The exhaustion, the challenges of being the partner to someone who works hard to make a difference to others and the toll that can take became too much for him to handle… He has walked away…

He made an enormous difference to my life with his ever calm, patient and cheerful presence. I am only left with the hope that I have in some way made a positive difference in his life too and with the hope that next year will bring even more happy, inspiring and positive differences, both professionally and personally. I really, seriously hope it does.

So “Happy Summer holidays” fellow practitioners and difference makers.

Enjoy your well-deserved rest…

What have you done this year to make a difference?


The Smells of Earth are so Strong…

Empty Classroom Day… A day to celebrate and inspire learning and play outside the classroom. But what did we achieve? Tim Peakes returned from space declaring that the smells of earth are so strong and how amazing it was to be back on Earth. After reflecting on a whole day of outdoor learning, and taking the time to focus on our local environment, I couldn’t agree more…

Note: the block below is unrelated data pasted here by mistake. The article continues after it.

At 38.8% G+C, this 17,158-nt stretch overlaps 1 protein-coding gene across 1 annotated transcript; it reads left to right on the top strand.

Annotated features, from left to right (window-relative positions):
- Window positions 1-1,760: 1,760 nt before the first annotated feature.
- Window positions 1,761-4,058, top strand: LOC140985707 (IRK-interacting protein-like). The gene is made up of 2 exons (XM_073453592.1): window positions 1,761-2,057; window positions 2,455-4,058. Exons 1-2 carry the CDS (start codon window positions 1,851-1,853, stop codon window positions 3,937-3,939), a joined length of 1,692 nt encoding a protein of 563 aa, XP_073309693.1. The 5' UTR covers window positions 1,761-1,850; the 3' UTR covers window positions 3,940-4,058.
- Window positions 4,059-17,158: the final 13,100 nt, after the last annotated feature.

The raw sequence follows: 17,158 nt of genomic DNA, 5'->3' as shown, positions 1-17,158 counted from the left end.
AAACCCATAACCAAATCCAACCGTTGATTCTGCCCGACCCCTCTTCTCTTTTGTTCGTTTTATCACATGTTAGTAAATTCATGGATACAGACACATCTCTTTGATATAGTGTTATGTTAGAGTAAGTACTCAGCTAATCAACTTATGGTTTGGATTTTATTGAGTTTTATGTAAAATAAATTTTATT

Empty Classroom Day… A day to celebrate and inspire learning and play outside the classroom. So What did we Achieve?

  1. Success in exploration

We headed outside to breathe in and smell the fresh, moist Mull air. It wasn’t long before we found a two headed newt whilst pond dipping in our conservation garden.

“We will be rich. We will be famous. We have discovered a new breed of newt. Our very own Lochdonhead monster!” But unfortunately (or should that be fortunately?) not… What we had in fact discovered was two baby newts intertwined. Less intriguing perhaps? Not to these children: ‘We are sustaining life in our very own pond. Our pond is working!”I must remember to think before I jump to conclusions!’


2. Success in Partnership Working…